In geometry, a secant is a line that intersects a circle at two points (from the Latin word *secare,* "to cut") Compare to tangent.

In trigonometry, the secant (sec) function is so named because of this geometric meaning. If you draw a unit circle on a pair of coordinate axes and then add a line segment out from its center, that line will strike the unit circle at one point. The x-coordinate of that point is the cosine of the angle formed by the line segment.

cosine _/\_ |/ \ _____|_____ / | /|\ / | / | \ | | / | | _________|_______|/___|__|_________ | | | | | | \ | / \_____|_____/ | |

If you extend this line segment beyond the unit circle, far enough that you can drop a vertical line that is tangent to the circle, you create a new triangle which is similar to the one inside the unit circle:

__ / / secant < /| / | / | | _____|____/ | \ / | /|\ | / | / | \| | | / | | _________|_______|/___|__|_________ | | | | | | \ | / \_____|_____/ | |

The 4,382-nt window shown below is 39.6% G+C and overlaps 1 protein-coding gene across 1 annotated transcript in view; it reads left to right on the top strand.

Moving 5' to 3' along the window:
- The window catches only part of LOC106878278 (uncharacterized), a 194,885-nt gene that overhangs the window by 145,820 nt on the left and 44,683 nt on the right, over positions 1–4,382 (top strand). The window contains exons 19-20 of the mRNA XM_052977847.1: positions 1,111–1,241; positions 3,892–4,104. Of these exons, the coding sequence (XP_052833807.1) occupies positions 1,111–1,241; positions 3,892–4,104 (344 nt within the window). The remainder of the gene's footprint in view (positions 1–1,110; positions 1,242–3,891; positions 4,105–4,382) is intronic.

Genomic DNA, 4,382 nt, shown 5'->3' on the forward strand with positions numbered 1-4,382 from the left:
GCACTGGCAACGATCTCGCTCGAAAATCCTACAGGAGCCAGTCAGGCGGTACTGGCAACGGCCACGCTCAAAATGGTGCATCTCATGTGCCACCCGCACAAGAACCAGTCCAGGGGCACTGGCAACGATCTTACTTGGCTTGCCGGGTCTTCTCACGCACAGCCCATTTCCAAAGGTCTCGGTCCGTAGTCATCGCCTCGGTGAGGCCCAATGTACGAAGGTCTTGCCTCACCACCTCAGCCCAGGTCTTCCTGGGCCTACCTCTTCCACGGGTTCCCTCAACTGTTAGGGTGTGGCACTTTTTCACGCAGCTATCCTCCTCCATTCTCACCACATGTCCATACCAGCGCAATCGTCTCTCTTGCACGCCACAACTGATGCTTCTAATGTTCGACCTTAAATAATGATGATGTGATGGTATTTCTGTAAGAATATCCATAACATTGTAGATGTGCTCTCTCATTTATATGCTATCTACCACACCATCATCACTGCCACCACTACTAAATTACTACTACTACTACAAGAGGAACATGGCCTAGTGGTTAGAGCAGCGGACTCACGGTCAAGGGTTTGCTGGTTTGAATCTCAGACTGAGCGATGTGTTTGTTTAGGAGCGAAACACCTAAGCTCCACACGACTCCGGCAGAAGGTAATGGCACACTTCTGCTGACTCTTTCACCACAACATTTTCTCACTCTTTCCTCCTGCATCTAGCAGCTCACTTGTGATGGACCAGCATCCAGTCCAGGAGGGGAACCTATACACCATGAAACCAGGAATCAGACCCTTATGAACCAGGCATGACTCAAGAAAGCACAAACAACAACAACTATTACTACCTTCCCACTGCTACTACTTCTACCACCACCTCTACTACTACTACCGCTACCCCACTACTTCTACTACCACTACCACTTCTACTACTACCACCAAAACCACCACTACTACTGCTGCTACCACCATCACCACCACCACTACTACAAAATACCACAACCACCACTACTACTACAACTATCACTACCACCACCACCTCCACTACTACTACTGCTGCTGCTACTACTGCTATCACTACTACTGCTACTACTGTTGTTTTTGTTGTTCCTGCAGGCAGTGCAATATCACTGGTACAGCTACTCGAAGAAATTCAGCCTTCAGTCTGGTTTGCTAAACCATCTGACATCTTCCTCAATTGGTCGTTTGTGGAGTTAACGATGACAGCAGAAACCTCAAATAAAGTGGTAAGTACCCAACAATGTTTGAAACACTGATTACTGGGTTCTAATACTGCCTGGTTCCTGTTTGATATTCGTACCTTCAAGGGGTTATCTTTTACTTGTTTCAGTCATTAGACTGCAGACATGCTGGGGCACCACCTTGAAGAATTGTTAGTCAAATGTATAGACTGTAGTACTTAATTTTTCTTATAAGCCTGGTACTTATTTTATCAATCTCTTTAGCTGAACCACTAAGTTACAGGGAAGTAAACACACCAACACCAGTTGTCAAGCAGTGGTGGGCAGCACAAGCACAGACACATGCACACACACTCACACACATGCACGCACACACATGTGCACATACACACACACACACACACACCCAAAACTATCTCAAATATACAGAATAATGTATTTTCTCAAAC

Because the triangles are similar, the ratios of their sides are equal. Since we are dealing with a unit circle, its radius is 1. The hypotenuse of the smaller triangle and the base of the larger triangle are both radii. Therefore, the base of the smaller triangle (the cosine of the angle) divided by its hypotenuse (1) equals the base of the larger triangle (1) divided by its hypotenuse (call it 'h'):

cosine 1 ------ = --- 1 h

So the length of the large triangle's hypotenuse, which is part of a **secant** line through the circle, equals the reciprocal of the cosine.